As a military family, we have moved homes 11 times, so many people assume, and feel free to comment, that we “get used to it.”
The 12th move might be easier in terms of the fact that we know what to expect, but it is not easier in any other way. It’s just as hard to organize our belongings, just as hard to know what to get rid of/donate/throw away, and just as hard to separate the items into the different shipment categories. It will also be just as difficult and overwhelming to unpack on the other end.
We are three weeks out from our departure to Beijing. The movers will show up to work their magic in less than two weeks. Coincidentally, Horatio will be out of the country for the 3 days of packing. I’m certainly not the first, and definitely not the only, military (or other) spouse dealing with a pack-out/move on her own, but it’s as much of a formidable task as it sounds:
Two teams of movers for two shipments: one by air and one by sea; three days of packing; and I should probably mention that the movers will not speak English. While my Mandarin is adequate, the language barrier definitely adds an element of challenge and angst to the process.
In the weeks leading up to the pack-out, there are many things to do to prepare. Since we have two shipments, as well as about a dozen suitcases full of things we will hand carry, we will label everything to indicate how each item will get from point A to point B. As the movers won’t speak or read English, the labels have to be creative and very clear. I am opting for color-coded post-its: Yellow for the sea shipment, purple for the air shipment and orange for the hand-carry items.
Most of the furniture in our house is provided by the government, so it stays in the house. Beds will have to be moved around on moving day, though, since we brought our own king sized mattress from the US, and it sits atop two government issued twin box springs and bed frames. A queen bed will have to be moved from Bob’s room to Horatio’s and my room, and the twin beds will go into Bob’s room and Harold’s room. Harold currently has bunk beds we shipped from the US, and they will get packed up, but the mattresses are government issued, so they stay. This weekend, Horatio will dismantle the bunk beds and bundle all of the parts, segregating the hardware in a ziploc back, to ensure that all elements of the beds make it to the other side. It’s a task he undertakes with each move and it’s worth the effort.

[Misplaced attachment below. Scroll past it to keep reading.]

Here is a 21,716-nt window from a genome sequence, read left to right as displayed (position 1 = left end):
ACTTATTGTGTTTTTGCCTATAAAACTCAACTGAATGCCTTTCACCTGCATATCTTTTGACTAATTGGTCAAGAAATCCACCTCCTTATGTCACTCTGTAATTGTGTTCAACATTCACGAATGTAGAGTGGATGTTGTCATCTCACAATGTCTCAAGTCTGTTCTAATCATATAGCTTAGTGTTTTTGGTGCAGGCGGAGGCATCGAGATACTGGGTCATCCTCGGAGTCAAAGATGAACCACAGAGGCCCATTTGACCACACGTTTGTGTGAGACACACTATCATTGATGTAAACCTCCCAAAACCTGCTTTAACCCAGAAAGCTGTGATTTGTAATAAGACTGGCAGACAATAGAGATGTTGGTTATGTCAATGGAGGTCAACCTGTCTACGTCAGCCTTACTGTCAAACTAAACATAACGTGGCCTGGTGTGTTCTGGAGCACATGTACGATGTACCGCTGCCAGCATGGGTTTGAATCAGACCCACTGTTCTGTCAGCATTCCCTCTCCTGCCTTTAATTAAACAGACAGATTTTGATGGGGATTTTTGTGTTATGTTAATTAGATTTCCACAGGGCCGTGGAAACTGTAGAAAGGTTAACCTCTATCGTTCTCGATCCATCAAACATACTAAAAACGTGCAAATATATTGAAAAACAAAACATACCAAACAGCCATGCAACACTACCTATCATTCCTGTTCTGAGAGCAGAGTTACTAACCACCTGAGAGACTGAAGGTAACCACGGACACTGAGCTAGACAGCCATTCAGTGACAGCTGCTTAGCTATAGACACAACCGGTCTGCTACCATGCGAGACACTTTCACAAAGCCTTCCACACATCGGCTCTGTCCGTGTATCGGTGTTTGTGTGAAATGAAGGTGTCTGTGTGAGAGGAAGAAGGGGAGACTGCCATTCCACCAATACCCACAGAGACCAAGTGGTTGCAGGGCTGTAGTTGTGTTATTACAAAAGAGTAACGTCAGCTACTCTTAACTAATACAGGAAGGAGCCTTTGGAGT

We must inventory every item in the house so that we can account for everything on the other end. Since we are moving from one country to another, we have to consider customs issues. As the movers carry the boxes from the house, they will place each one on a scale and note the weight. We have a strict weight limit and will be financially responsible for each pound our shipment is overweight.
Here are the key tips I can offer after my years of experience:
- Hand carry anything that you want to have immediately upon arrival at your new home. For us, a set of sheets for each bed is a comfort for which I’m happy to sacrifice suitcase space. Also, the boys each carry a video game console and a laptop in their carry-on baggage. Other items we take on the plane are:
- Essentials for the dog
- Swimming gear and toys
- Medical Records
- School Records
- Family Calendar
- Lots of clothes
- Air Shipment Items
- Remaining Bed Linens
- Laundry baskets
- Laundry hamper
- TV (if small enough, since the air shipment has strict size restrictions)
- Favorite items for the kids
- Sea Shipment Organization
- Organize by room
- Put like items with like items
- Supervise to be sure fragile items are well packed
- All small parts should be put in ziploc bags before the movers arrive
Most important… If you don’t want the movers to pack something, isolate it in an area the movers won’t encounter. Seriously. I’ve heard stories of many odd items that have accidentally gotten packed: trash, mouth retainers, a sandwich, a book someone was reading, and worst of all…. PASSPORTS!